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Some Massachusetts shoppers stood for hours in the rain on Friday to try to score deals on the biggest day of the year for retailers.
Some stores such as the Wrentham Village Premium Outlets opened at midnight.
Even during the wee hours of the morning, traffic along Route 1 was backed up in places. Lines wrapped around big box stores like Target and Best Buy before they opened. And for 20-year-old Marissa Ray from Medfield, it couldn’t have been better.
"It's fun," Ray said, laughing. "My parents think I’m crazy, but it’s a lot of fun."
She was shopping for clothes at the new mall in Dedham, Legacy Place. Patti Chitvanni was there, too. She's unemployed, and said she had to get in on some deals because of the economy.
"I guess I’m one of those people now that I’ve always laughed about to come out," Chitvanni said. "But you have to come early or you won’t get parking."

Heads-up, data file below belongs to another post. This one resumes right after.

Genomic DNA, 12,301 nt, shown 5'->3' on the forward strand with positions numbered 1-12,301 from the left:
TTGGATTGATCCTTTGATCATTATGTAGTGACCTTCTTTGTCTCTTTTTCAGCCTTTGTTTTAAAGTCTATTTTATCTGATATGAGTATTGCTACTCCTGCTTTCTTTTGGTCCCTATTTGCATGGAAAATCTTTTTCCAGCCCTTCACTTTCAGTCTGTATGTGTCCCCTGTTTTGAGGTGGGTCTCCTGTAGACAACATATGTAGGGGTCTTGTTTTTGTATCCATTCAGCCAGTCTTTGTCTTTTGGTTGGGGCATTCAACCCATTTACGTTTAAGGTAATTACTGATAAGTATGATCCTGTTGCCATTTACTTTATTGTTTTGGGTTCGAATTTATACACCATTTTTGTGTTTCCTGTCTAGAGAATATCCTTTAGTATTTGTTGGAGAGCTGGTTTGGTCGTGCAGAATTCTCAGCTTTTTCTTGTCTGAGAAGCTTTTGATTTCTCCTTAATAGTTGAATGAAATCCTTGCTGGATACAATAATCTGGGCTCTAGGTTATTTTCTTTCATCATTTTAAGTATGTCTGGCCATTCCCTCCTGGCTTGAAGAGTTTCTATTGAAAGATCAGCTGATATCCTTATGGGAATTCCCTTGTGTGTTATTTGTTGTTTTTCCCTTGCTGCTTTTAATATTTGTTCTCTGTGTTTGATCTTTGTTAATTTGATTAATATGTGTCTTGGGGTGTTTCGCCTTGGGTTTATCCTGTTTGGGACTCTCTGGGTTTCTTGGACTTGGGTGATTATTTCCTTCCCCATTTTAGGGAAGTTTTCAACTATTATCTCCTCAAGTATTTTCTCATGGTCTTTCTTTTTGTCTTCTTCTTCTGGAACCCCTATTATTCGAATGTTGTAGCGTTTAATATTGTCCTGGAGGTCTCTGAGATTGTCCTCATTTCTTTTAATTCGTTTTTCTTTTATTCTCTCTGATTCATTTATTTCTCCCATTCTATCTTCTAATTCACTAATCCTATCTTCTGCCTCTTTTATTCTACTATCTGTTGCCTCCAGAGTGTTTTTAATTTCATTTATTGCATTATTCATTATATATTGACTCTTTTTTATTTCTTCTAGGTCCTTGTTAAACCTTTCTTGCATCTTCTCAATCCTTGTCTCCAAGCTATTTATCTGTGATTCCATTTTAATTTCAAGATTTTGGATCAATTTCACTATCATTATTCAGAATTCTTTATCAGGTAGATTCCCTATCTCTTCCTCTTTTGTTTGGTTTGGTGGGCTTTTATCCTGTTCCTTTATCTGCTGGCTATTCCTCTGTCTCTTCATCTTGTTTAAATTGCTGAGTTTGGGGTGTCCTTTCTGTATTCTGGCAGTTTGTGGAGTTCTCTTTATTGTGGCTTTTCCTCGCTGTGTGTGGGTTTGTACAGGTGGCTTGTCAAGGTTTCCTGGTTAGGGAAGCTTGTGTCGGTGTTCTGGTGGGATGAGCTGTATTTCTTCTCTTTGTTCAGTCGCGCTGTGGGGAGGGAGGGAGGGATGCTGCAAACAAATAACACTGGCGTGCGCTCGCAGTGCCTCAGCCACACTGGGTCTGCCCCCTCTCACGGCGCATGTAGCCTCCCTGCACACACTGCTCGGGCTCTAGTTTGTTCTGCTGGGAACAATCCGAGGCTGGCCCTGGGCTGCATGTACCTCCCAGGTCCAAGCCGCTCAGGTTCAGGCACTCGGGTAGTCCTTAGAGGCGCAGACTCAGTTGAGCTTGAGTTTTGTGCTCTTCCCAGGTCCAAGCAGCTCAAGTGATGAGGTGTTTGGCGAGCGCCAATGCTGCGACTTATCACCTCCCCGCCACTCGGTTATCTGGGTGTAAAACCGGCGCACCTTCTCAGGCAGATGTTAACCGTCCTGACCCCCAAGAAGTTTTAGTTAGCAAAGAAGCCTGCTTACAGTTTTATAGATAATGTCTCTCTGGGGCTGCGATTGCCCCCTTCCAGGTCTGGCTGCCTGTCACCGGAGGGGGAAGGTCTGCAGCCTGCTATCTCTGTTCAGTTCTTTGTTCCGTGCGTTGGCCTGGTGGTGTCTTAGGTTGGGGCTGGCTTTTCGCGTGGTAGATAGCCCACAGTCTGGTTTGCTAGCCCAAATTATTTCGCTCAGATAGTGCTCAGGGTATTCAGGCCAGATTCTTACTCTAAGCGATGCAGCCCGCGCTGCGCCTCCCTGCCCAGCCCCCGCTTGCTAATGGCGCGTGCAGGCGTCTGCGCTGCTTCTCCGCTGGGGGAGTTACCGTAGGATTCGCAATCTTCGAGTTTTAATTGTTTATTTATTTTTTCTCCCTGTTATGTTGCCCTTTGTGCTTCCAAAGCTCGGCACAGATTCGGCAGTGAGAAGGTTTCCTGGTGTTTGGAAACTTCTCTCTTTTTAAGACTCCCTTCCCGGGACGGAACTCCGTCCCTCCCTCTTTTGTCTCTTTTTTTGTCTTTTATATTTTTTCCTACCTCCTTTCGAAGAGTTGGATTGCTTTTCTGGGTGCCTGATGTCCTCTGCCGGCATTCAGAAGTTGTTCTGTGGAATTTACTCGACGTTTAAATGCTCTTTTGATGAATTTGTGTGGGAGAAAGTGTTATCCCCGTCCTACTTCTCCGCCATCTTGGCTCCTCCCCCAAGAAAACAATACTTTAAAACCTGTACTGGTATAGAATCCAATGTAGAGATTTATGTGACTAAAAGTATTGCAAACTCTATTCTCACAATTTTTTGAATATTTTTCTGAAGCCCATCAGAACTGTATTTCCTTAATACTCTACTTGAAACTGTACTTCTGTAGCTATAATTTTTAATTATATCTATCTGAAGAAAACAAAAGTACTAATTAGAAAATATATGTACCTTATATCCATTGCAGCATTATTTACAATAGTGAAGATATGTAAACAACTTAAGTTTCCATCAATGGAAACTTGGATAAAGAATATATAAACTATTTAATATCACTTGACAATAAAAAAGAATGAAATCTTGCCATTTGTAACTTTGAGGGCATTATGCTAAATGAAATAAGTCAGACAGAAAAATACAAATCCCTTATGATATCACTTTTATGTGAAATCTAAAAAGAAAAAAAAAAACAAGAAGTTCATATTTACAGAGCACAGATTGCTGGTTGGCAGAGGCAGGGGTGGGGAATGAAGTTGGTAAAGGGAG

Before she was even done, Chitvanni’s car was full of $500 worth of toys, electronics and clothes, mostly for her kids.
"I feel optimistic," she said. "Even though I don’t have a job, I still feel more optimistic."
Jon Hurst, CEO of the Retailers Association of Massachusetts, expects shoppers to spend slightly more this year on holiday gifts then they did last year.
But not all shoppers were upping their spending.
"We're just looking to try to lean it down a little bit," said Brian McFarland of Norwood, who was shopping in Dedham with his wife and daughter. "Maybe donate some money if we feel the urge to spend more, because a lot of people are hurting out there."
Nationwide, early signs point to a strong turnout on Black Friday.
This program aired on November 26, 2010. The audio for this program is not available.
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